About the Temple
The 12th century temple is an architectural marvel and represents the Kalingan School of Architecture in its most evolved form. However due lack of conservation , natural elements and hastily done renovation has bereft the temple of its past grandeur. Its only when one enters the temple compound does one wonder, how beautiful it must have been in its original form. The presiding deity is Lord Shiva worshiped as Harihara . As with all Shiva temples in Prachi Valley, its a patal linga and has been christened as Lord Sobhaneswara.
It is believed to have been built during the last phase of King Ananga Bhima Deva-II (of the Ganga dynasty) reign. On entering the premises one cant help but notice the beautifully laid out “Natya mandap” (dancing hall), the open air hall is like an auditorium with beautifully placed pillars which gives it the character. At the beginning of the hall is a pedestal (throne) where the representative of Lord Sobhaneswara used to sit and watch the Devdasis perform. It is believed that the temple was one of the few Shiva temples in the city which followed the Devdasi culture.
Devdasi literally meaning servant of the lord. In ancient times, select few young girls were married off with a deity usually the presiding deity of a village or region. After marriage, the girls were expected to serve the Lord as a wife would discharge her duties. They were trained in music and arts and performed for the Lord in the Natya Mandir of the temple usually in the evening. The girls remained in the temple lifelong and were detached from their families and society at large.
According to the inscription on the wall of the temple, one finds a mention of Nagavamsi King named Vaidyanath. The inscription says that King Vaidyanath built the temple. However historians opine that Vaidyanath must have been a vassal of the Ganga Rulers and could have possibly carried out renovation work after the fall of the Ganga dynasty.
One can find another inscription on the entrance door of the sanctum sanctorum, written in devnagri, it mentions the name of the architect as “Kumuna Moharana” and mentions King Ramachandra . In absence of proper historical records its difficult to decipher whether Kumuna Moharana built the temple or renovated it. What role did King Ramachandra play in the temple preservation.
The architecture of the temple as mentioned is sublime and evolved. During the phase, Kalinga Architecture was at its peak and many new features were introduced in temple architecture in Odisha like the “Natya mandap” and the “Bhoga mandap” (place where prasad is served to devotees). The high base with prominently articulated columns and moulding coupled with the ornately carved Vimana (sanctum sanctorum) of the temple along with prominently carved dainty female figures and female dikpalas (guardians of directions) are signature of Kalingan School of Architecture in its most evolved form.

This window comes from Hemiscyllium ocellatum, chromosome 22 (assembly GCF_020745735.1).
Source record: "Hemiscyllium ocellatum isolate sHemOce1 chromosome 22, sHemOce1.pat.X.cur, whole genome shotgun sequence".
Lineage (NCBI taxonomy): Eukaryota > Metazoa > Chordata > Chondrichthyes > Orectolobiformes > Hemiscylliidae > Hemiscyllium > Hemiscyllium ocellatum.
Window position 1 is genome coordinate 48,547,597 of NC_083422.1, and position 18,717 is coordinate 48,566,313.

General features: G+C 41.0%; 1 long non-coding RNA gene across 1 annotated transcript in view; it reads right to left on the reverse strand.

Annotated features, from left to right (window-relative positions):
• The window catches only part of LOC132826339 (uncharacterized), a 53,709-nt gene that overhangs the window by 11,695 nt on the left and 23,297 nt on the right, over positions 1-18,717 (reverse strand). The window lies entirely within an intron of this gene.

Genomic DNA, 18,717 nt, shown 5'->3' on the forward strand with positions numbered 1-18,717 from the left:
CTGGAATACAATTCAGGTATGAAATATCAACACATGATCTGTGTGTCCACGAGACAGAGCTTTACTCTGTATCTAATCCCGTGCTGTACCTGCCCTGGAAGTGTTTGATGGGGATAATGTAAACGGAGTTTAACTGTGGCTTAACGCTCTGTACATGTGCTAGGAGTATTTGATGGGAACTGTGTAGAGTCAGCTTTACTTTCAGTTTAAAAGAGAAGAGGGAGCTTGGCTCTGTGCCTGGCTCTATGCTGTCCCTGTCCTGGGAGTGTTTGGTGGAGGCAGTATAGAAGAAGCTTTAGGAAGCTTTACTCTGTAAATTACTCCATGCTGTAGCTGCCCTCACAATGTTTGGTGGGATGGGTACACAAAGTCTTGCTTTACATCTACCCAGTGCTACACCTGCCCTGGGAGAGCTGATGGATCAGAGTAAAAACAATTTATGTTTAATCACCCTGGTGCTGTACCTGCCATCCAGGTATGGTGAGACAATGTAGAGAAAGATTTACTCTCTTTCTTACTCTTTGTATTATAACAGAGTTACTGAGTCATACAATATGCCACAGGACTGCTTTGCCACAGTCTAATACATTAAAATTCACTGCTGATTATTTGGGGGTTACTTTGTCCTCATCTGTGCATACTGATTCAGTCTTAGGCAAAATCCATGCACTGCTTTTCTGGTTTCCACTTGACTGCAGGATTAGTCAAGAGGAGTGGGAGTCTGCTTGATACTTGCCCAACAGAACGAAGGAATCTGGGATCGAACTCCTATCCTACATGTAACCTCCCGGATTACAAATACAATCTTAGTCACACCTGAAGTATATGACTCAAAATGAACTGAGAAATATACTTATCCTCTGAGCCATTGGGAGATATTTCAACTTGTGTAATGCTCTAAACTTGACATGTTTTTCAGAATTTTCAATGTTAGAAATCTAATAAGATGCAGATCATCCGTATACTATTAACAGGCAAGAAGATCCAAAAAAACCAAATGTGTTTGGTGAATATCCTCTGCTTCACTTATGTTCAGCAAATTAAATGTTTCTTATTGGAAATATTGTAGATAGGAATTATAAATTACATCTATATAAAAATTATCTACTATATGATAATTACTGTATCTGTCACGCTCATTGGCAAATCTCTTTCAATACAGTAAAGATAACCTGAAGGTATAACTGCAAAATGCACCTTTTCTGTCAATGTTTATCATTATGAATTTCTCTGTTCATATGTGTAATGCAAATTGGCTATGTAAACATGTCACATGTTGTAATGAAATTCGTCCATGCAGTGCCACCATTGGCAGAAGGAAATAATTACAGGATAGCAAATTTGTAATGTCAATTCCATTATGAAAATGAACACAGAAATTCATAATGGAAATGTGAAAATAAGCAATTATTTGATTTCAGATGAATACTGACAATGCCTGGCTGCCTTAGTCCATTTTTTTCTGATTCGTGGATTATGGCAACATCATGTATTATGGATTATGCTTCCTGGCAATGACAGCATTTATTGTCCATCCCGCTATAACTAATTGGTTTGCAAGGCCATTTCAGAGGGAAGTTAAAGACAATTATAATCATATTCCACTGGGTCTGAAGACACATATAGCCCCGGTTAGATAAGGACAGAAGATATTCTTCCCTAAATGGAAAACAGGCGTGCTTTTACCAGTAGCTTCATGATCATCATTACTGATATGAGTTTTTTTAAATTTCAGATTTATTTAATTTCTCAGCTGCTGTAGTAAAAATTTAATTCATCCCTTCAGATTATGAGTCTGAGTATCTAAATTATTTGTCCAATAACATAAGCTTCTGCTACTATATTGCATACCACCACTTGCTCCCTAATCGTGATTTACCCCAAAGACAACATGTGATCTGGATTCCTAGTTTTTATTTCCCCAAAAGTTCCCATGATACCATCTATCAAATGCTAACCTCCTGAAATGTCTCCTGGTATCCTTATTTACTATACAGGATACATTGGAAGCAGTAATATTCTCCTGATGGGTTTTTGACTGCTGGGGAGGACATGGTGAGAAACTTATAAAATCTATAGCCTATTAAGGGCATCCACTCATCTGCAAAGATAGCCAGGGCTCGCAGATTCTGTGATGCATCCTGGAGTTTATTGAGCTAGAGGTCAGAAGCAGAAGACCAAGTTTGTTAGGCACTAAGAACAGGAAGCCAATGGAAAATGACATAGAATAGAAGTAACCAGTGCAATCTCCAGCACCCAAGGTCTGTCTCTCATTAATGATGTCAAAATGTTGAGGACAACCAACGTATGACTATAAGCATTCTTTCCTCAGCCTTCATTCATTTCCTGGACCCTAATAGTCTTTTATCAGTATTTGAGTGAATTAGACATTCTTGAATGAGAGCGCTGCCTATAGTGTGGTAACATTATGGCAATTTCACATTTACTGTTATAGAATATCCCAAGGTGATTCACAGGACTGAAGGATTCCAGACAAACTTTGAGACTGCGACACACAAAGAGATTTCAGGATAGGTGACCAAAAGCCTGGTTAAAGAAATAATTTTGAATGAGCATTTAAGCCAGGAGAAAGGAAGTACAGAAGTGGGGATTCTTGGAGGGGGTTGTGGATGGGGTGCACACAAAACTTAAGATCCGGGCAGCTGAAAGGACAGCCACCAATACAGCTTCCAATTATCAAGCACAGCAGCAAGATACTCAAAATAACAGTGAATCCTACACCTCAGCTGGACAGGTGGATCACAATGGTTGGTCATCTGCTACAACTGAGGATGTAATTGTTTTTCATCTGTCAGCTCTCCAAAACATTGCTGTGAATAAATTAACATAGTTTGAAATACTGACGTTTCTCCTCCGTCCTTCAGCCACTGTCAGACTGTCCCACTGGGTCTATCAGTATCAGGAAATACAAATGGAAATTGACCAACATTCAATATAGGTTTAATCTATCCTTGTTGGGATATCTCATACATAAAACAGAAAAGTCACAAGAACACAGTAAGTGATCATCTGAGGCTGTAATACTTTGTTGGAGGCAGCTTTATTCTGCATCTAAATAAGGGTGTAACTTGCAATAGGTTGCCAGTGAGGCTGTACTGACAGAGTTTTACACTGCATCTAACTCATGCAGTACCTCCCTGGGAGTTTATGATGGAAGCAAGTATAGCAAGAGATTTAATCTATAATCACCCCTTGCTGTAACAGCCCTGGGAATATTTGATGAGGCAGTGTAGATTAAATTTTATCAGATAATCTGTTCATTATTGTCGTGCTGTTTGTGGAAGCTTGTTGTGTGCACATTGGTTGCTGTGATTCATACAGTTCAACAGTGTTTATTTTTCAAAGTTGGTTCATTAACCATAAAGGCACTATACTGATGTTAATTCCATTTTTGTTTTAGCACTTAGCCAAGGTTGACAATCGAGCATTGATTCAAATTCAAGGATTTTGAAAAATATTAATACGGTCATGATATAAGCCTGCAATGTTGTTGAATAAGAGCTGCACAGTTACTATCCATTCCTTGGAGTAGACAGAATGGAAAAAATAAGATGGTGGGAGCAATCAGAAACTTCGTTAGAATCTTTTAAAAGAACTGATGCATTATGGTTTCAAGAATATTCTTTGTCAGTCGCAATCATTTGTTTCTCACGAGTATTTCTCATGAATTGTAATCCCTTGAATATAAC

The sculptures gives an insight into the day to day life of people during those days and the various gods worshiped by the people.
One can also find an image of Lakulisa the preceptor and propagator of Pashupata Sect of Shaivism adorning the walls of the temple.
The huge statue of Nandi- a recent addition within the temple premises catches your attention as one enters the temple.
It is believed that the temple was revered by the Sadhabas (sailors) who offered prayers to Lord Sobhaneswara to save them from a yogini Chandraghanta Harachandi who used to harass the sailors during their voyage.
The temple premises also has a small museum where ancient idols of Lord Vishnu and a Varaha idol are kept on display.
Mahashivratri is a major festival observed at the temple.
The temple also observes festivals related to Lord Vishnu.
The temple is located near the famous Madhaba Temple of Niali.
Having your own vehicle or hired taxi or auto is the best option to visit the temple.
Niali is approximately 45 KM from Bhubaneswar and 58 KM from Cuttack.
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